Truth Tellers: Leo Tolstoy, in Love With Truth

October 17, 2020 Updated: October 17, 2020

“The hero of my tale, whom I love with all the power of my soul, who is, was, and will ever be beautiful … is truth.” So wrote Tolstoy at the beginning of his creative life. On his deathbed, his last, unfinished sentence began with the word “Truth.”

To express the truth about man’s soul, to express those secrets that can’t be expressed by ordinary words, was, in his view, the task and the sole purpose of art. “Art is not a pleasure, a solace, or an amusement; art is a great matter. Only through the influence of art the peaceful cooperation of man will come about, and all violence will be set aside.”

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Portrait of Leo Tolstoy, 1887, by Ilya Repin. Oil on canvas. Tretyakov Gallery, Moscow. (Public Domain)

It may surprise some readers to learn that of all art forms, the great Leo Tolstoy, the great man of letters, was most moved by music. His son, Serge, a composer, said that no man he had ever known was so deeply affected by music as his father. Notable people witnessed his reaction to music as well. The great Russian basso Feodor Chaliapin recalled that when he came to sing for Tolstoy, Sofia Tolstoya drew him aside saying: “It might be that when you sing, my husband will shed tears. Please try not to notice, as he would feel terribly ashamed.” Tchaikovsky also noted in his diary: “Perhaps I have never in my life been so gratified and my creative ambition so touched as when L.N. Tolstoy, sitting beside me and listening to the andante of my First String Quartet, burst into tears.”

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A publicity shot of the great Russian basso Feodor Chaliapin. (Public Domain)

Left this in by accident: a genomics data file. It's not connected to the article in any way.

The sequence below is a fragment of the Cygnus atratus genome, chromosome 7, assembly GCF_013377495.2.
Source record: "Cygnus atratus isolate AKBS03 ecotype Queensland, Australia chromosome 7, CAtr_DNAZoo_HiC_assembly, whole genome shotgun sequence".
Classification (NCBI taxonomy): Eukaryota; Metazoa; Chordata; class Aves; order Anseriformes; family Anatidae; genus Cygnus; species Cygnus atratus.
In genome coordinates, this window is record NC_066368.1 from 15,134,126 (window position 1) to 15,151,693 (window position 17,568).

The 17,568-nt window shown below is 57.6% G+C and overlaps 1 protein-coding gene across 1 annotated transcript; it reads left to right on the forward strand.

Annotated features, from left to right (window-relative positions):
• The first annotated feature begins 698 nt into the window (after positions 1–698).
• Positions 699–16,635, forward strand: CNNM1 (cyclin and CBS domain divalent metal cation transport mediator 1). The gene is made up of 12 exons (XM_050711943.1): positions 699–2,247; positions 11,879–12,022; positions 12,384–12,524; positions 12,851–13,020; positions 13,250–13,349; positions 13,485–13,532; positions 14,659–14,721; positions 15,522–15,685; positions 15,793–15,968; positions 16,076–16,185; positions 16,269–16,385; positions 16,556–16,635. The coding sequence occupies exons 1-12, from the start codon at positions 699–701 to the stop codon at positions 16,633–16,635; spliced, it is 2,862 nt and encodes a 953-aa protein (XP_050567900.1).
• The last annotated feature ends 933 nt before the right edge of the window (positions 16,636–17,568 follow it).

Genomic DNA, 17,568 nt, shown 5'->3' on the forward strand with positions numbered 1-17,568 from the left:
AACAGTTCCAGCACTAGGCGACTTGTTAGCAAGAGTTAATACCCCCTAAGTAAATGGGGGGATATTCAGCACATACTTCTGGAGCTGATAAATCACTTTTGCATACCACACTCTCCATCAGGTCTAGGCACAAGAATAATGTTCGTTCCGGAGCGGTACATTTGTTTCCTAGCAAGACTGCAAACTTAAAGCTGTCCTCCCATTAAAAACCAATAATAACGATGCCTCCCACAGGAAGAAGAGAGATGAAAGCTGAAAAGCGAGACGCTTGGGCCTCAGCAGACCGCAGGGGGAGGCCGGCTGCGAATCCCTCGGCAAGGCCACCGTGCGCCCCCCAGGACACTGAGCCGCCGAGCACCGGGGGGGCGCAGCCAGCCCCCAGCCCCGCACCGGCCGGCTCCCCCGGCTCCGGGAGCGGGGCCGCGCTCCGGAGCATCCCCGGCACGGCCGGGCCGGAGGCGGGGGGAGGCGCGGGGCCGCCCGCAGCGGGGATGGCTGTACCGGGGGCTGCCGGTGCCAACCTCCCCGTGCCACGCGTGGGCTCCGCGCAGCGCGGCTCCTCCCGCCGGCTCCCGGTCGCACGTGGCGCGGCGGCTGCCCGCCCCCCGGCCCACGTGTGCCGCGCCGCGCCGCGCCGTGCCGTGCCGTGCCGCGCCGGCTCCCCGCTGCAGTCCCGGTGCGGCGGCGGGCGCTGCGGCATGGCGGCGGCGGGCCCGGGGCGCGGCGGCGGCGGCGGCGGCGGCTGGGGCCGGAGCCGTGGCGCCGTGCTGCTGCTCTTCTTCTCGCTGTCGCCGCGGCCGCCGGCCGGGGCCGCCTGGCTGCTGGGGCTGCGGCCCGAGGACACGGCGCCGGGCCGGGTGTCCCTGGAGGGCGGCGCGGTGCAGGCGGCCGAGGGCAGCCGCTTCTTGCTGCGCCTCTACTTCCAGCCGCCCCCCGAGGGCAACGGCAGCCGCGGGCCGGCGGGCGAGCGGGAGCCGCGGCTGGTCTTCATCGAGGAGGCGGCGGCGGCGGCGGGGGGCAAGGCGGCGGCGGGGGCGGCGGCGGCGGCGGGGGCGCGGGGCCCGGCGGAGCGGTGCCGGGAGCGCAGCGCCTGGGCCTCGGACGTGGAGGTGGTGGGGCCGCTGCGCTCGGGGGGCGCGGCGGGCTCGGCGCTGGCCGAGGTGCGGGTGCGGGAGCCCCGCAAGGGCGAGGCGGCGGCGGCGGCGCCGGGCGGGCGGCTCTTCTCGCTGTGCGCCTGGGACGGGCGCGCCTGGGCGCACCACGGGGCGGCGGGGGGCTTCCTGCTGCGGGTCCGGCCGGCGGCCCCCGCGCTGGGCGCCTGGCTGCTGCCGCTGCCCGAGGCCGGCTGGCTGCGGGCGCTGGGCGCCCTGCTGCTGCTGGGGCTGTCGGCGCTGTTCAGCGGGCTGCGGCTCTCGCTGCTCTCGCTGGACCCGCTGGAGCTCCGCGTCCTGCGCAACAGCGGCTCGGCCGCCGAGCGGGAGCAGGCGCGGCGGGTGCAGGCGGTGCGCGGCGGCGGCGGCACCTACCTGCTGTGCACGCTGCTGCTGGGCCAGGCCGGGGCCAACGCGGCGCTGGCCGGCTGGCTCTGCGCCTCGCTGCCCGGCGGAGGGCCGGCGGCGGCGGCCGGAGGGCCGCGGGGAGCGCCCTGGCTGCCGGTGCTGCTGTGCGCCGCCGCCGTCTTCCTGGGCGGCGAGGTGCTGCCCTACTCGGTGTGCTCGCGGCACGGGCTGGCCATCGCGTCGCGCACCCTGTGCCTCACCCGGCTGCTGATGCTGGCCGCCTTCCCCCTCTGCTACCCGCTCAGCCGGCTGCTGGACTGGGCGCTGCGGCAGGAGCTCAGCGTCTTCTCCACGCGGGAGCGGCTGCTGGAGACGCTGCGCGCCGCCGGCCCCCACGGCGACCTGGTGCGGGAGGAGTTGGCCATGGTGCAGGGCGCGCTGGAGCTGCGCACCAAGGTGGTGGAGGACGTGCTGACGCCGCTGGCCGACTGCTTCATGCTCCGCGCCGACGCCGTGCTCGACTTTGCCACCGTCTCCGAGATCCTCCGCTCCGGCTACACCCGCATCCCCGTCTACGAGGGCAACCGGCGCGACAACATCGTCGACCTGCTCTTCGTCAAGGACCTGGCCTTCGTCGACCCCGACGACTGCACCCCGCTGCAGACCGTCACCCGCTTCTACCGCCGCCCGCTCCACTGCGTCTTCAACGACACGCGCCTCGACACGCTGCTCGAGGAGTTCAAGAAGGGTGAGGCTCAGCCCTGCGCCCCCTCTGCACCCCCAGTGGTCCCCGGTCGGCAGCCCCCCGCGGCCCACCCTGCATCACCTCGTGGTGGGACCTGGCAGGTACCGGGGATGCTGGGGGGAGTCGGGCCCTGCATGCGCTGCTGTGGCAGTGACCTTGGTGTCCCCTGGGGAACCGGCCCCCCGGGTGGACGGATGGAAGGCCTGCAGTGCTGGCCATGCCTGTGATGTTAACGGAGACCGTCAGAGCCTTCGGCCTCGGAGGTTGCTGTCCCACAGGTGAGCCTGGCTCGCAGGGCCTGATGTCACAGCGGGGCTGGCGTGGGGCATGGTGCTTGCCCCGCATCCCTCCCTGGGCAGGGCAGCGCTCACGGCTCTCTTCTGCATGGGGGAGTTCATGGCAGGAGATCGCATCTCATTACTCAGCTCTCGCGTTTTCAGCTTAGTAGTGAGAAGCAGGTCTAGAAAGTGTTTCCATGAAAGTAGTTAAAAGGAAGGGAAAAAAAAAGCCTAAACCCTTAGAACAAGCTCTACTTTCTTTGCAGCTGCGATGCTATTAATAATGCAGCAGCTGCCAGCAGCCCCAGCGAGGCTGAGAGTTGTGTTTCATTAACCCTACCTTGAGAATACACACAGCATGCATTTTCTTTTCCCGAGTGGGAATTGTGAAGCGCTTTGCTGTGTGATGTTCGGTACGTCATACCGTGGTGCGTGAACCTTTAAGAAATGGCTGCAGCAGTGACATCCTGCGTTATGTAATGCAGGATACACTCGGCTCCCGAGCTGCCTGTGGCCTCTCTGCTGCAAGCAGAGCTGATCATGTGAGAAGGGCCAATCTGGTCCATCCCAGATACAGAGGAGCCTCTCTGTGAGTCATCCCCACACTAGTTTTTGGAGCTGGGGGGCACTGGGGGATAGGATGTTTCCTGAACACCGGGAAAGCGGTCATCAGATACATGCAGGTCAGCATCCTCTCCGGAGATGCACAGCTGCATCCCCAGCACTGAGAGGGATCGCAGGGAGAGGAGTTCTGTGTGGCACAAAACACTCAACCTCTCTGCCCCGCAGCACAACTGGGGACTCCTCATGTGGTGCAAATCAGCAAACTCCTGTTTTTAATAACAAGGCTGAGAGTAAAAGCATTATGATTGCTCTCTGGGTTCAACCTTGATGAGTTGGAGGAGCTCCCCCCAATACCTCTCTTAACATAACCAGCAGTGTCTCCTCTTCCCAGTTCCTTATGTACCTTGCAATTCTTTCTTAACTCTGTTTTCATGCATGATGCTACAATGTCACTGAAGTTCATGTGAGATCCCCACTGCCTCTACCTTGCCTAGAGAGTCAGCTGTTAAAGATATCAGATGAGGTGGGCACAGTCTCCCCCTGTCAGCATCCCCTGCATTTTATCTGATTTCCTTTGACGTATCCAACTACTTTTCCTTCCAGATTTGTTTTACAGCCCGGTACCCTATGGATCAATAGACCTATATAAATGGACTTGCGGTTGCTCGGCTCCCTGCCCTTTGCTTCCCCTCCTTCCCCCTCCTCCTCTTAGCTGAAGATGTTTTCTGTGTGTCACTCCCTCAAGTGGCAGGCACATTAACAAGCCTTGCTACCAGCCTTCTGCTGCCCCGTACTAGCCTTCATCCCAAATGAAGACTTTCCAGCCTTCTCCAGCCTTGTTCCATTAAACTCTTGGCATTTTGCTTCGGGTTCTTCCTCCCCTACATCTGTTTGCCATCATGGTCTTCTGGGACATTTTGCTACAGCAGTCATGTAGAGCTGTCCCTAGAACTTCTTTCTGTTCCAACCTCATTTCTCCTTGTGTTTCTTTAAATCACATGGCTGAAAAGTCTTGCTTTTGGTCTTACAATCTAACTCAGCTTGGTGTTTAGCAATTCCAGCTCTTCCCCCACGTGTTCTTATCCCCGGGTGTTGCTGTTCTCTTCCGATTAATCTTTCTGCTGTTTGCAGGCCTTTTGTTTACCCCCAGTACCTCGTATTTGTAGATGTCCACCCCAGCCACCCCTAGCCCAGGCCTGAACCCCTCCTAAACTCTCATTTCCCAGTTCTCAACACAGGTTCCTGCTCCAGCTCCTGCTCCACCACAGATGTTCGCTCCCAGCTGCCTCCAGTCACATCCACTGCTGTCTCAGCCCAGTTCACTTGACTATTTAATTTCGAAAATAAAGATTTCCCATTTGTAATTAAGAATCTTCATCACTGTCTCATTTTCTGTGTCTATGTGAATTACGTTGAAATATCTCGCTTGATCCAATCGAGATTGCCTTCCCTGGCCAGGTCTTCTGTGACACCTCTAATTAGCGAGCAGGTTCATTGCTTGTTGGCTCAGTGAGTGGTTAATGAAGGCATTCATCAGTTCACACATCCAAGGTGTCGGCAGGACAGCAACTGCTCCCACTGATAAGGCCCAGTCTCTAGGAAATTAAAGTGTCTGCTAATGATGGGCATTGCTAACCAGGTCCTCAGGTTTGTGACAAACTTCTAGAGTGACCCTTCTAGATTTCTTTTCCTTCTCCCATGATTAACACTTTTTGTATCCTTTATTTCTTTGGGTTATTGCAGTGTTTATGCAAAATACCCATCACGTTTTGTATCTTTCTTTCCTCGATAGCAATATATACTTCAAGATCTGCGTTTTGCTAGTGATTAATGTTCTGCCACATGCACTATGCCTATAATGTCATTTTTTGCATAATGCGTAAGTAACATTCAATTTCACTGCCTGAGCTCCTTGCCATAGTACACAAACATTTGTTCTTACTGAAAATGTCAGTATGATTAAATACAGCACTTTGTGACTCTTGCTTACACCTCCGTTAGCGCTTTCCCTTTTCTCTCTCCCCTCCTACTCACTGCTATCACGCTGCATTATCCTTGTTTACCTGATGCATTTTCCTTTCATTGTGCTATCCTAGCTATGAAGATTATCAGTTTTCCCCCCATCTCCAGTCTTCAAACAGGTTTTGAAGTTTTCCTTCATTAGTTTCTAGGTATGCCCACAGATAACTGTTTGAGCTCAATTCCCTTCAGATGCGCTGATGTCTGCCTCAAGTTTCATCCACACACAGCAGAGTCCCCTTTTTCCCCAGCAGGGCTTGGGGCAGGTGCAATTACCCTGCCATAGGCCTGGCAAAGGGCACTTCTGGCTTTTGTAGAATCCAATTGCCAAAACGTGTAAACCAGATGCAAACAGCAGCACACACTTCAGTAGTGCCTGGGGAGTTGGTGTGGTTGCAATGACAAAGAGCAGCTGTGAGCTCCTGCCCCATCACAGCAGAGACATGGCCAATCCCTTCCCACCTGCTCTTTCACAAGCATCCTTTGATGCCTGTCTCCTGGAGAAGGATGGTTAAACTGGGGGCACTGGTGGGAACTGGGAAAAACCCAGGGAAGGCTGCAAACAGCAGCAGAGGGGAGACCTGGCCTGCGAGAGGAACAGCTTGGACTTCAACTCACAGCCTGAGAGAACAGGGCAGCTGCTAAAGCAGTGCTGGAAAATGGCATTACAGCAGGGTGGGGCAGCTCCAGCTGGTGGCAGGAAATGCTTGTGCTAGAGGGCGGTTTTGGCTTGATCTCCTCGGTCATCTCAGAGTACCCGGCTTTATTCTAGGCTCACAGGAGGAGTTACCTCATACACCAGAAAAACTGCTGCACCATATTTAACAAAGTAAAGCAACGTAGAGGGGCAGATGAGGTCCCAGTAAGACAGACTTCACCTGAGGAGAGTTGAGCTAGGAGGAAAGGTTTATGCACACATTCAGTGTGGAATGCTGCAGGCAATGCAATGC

Tolstoy demanded truth from himself in his literary works: They must be born of urgent necessity, they must be simple, and they must be free of vanity. He convinced others of this. Tchaikovsky wrote to a friend: “Tolstoy persuaded me that any artist who works not from an inner urge but with a shrewd eye on effect [Tchaikovsky’s italics] and who employs his talents with the idea of pleasing the public and pandering to it is not truly an artist.”

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Pyotr Ilyich Tchaikovsky, circa 1888. (Public Domain)

Tolstoy advised the young Leonid Andreyev that “simplicity is the necessary condition of the beautiful” and reproved the great and proud Bernard Shaw, telling him: “I see in your book a desire to surprise and astonish the reader by your great talent and intelligence. But it distracts the reader’s attention from the subject, and focuses instead on your own brilliance.”

Art was a moral issue to Tolstoy. He considered plays, novels, paintings, operas, created solely for entertainment and for profit, to be counterfeit and unethical, virtually a form of prostitution. “As terrible as it is to say, most of the art of our time is prostitution: It can always be at hand according to the demands of the market. Like a prostitute it needs to be decorated. It answers only to profit. It corrupts, distracts, dissipates, and weakens one’s spiritual powers,” he writes in “What Is Art.”

But what is this truth that Tolstoy loves so deeply and finds so beautiful? Ultimately, of course, it is a mystery, seen “through a glass, darkly,” but still, there is much to be seen, much to fill us with wonder. We find aspects of it In Tolstoy’s fiction, in his essays, diaries, and letters.